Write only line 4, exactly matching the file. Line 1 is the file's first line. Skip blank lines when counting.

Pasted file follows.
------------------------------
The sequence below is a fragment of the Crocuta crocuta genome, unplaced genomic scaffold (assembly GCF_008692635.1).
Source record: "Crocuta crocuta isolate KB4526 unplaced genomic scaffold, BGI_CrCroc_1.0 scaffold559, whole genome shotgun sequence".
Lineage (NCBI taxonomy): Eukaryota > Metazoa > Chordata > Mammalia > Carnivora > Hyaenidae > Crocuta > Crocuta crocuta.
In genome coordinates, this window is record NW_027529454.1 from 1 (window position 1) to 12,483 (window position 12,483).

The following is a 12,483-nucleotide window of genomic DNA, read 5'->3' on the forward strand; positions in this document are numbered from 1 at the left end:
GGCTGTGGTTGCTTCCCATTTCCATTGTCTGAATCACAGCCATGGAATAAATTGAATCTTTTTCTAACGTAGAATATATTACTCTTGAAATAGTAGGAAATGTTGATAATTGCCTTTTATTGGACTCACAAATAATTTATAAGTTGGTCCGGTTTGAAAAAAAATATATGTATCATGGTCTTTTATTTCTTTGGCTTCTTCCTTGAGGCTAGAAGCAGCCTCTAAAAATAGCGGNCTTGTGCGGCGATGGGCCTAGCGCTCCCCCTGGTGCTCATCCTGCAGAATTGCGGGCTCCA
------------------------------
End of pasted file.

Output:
In genome coordinates, this window is record NW_027529454.1 from 1 (window position 1) to 12,483 (window position 12,483).